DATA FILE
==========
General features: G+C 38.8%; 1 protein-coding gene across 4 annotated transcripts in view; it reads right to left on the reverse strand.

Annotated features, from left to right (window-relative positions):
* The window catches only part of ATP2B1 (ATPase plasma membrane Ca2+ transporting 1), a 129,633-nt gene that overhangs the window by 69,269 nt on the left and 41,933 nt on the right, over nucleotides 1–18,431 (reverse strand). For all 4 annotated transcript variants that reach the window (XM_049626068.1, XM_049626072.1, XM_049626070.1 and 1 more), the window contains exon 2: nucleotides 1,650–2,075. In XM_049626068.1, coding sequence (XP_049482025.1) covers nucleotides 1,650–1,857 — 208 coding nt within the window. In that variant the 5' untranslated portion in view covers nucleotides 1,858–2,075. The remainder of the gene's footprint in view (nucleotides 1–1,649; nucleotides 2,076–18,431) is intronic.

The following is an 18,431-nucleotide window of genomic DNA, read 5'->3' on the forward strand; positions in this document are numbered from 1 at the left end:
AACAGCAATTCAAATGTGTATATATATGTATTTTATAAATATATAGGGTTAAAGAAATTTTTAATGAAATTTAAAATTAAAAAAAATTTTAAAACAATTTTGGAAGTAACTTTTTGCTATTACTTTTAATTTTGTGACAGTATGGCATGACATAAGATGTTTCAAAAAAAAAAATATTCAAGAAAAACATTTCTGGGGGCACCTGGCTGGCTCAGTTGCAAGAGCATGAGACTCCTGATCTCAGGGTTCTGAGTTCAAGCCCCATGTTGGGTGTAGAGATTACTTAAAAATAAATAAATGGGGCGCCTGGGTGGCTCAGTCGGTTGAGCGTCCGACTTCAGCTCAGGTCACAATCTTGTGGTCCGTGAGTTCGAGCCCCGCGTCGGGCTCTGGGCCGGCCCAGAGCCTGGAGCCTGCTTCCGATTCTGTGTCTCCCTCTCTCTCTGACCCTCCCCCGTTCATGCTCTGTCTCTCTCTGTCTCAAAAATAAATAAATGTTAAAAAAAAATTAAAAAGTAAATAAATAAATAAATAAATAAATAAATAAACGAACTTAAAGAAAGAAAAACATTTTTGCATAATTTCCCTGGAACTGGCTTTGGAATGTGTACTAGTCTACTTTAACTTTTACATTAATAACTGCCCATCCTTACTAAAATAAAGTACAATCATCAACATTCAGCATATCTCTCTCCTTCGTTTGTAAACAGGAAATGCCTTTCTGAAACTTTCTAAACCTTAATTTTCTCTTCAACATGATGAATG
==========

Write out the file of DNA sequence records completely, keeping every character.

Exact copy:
General features: G+C 38.8%; 1 protein-coding gene across 4 annotated transcripts in view; it reads right to left on the reverse strand.

Annotated features, from left to right (window-relative positions):
* The window catches only part of ATP2B1 (ATPase plasma membrane Ca2+ transporting 1), a 129,633-nt gene that overhangs the window by 69,269 nt on the left and 41,933 nt on the right, over nucleotides 1–18,431 (reverse strand). For all 4 annotated transcript variants that reach the window (XM_049626068.1, XM_049626072.1, XM_049626070.1 and 1 more), the window contains exon 2: nucleotides 1,650–2,075. In XM_049626068.1, coding sequence (XP_049482025.1) covers nucleotides 1,650–1,857 — 208 coding nt within the window. In that variant the 5' untranslated portion in view covers nucleotides 1,858–2,075. The remainder of the gene's footprint in view (nucleotides 1–1,649; nucleotides 2,076–18,431) is intronic.

The following is an 18,431-nucleotide window of genomic DNA, read 5'->3' on the forward strand; positions in this document are numbered from 1 at the left end:
AACAGCAATTCAAATGTGTATATATATGTATTTTATAAATATATAGGGTTAAAGAAATTTTTAATGAAATTTAAAATTAAAAAAAATTTTAAAACAATTTTGGAAGTAACTTTTTGCTATTACTTTTAATTTTGTGACAGTATGGCATGACATAAGATGTTTCAAAAAAAAAAATATTCAAGAAAAACATTTCTGGGGGCACCTGGCTGGCTCAGTTGCAAGAGCATGAGACTCCTGATCTCAGGGTTCTGAGTTCAAGCCCCATGTTGGGTGTAGAGATTACTTAAAAATAAATAAATGGGGCGCCTGGGTGGCTCAGTCGGTTGAGCGTCCGACTTCAGCTCAGGTCACAATCTTGTGGTCCGTGAGTTCGAGCCCCGCGTCGGGCTCTGGGCCGGCCCAGAGCCTGGAGCCTGCTTCCGATTCTGTGTCTCCCTCTCTCTCTGACCCTCCCCCGTTCATGCTCTGTCTCTCTCTGTCTCAAAAATAAATAAATGTTAAAAAAAAATTAAAAAGTAAATAAATAAATAAATAAATAAATAAATAAACGAACTTAAAGAAAGAAAAACATTTTTGCATAATTTCCCTGGAACTGGCTTTGGAATGTGTACTAGTCTACTTTAACTTTTACATTAATAACTGCCCATCCTTACTAAAATAAAGTACAATCATCAACATTCAGCATATCTCTCTCCTTCGTTTGTAAACAGGAAATGCCTTTCTGAAACTTTCTAAACCTTAATTTTCTCTTCAACATGATGAATG